I want to suggest that serialized media are able to leverage these shifts in the nature of work/works because they function according to the logic of the “parergon,” as described by Jacques Derrida. Etymologically, the term parergon is composed of the prefix “para-” (next to, or beside) and “ergon,” which derives from Greek for work. The parergon is thus literally “next to the work,” marginal or supplementary to it, as a frame is with respect to a painting (or an hors d’oeuvre with respect to the main course of a meal).
But the picture frame in particular demonstrates an essential reversibility: on the one hand, the frame serves as a background for the work, as a ground for the image it frames and selects or presents. On the other hand, the frame can also be absorbed into the figure when seen against the larger background of the wall, as when we take a broad view of a row of paintings on a museum wall before selecting one to observe more closely. The frame is therefore subject to repeated figure/ground reversals, and it’s the same with serialized media, which are constituted in the flickering interplay between an ongoing sequence and its articulation into discrete segments.
A serial figure like Frankenstein’s monster embodies this interplay and mediates it as a higher-order reflection on media change. The monster is of course part of a film’s diegetic universe, for example, but it also exceeds that frame and partakes in a plurimedial series of instantiations. We never just see Frankenstein’s monster; we see an iteration of the monster that stands in extradiegetic relation to Karloff’s iconic portrayal and to a series of media and mediations of the figure. And we should not forget that Karloff’s mute monster, which contrasts sharply with the eloquent monster of Shelley’s novel, once served to foreground the transition from silent cinema to the talkies. Figure/ground reversibility is an essential precondition for plurimedial seriality as such, specifically enabling the foregrounding of mediality that allows the serial figure to serve as a figuration of media change.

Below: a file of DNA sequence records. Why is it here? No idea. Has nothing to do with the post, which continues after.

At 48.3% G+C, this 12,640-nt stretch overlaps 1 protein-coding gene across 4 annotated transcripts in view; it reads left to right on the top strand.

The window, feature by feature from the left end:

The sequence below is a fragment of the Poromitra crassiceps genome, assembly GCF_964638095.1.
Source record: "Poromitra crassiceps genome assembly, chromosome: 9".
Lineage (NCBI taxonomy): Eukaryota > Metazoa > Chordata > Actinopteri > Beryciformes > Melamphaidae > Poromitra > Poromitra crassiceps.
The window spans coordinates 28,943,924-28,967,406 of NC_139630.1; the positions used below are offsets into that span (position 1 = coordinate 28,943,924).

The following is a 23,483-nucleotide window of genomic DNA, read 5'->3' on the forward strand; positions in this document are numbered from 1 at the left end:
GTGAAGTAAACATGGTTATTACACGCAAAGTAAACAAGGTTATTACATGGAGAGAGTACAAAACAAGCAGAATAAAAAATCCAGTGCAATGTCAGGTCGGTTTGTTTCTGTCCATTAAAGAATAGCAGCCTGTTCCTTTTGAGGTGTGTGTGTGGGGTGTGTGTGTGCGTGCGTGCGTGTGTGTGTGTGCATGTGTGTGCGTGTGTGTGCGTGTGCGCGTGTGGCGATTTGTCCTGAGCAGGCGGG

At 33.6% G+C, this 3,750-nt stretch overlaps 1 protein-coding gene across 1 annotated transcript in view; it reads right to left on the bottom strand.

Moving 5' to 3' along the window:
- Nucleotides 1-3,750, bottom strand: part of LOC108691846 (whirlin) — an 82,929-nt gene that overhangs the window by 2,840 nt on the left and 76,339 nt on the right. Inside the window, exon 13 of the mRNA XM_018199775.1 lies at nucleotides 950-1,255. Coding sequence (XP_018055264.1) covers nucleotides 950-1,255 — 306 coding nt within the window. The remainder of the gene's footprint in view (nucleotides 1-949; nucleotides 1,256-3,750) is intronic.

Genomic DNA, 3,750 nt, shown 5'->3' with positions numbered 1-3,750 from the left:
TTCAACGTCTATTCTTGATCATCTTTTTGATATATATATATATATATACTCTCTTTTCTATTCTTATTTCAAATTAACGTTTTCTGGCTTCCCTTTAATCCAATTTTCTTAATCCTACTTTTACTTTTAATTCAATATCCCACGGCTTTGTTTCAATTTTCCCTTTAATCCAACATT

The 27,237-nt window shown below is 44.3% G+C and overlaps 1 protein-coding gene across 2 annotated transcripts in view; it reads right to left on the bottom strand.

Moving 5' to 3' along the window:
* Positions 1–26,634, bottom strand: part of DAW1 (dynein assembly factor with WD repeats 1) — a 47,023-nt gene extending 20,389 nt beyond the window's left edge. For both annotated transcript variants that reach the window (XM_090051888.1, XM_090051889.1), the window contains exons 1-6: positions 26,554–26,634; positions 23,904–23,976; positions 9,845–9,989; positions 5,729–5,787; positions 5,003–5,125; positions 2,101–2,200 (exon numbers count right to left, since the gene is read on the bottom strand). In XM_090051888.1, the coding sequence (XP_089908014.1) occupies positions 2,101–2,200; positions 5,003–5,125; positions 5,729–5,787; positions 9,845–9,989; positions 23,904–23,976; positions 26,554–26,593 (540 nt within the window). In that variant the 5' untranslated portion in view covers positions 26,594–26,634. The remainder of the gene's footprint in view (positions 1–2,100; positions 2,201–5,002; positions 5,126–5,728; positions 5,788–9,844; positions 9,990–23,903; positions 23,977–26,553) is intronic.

But with the rise of digital media, the formerly discrete media across which serial figures were deployed come to mingle in much closer proximity. What Henry Jenkins calls our “convergence culture” responds by coming up with new ways to tell stories (and to sell commodities) that take advantage of the coming-together of media in the space of the digital. In Jenkins’s version, transmedia storytelling is inherently serial, but much less linear than a conventional television series might be, as it allows the reader/viewer/player/user to explore various facets of a story-world through movies, games, textual and other forms, allowing for a variable order of consumption that corresponds, we might say, to the database structures in which digital information is stored and (interactively) accessed. But transmedia storytelling often aims to smooth over the disjunctures between media installments; the parergonal logic of figure/ground reversals that sustained serial figures and allowed them to track and foreground media changes is thus transformed. A serial figure like Batman thrives in this new environment and traces this transformation in relation to computational mediation and the shift from a parergonal to what I call a parergodic logic.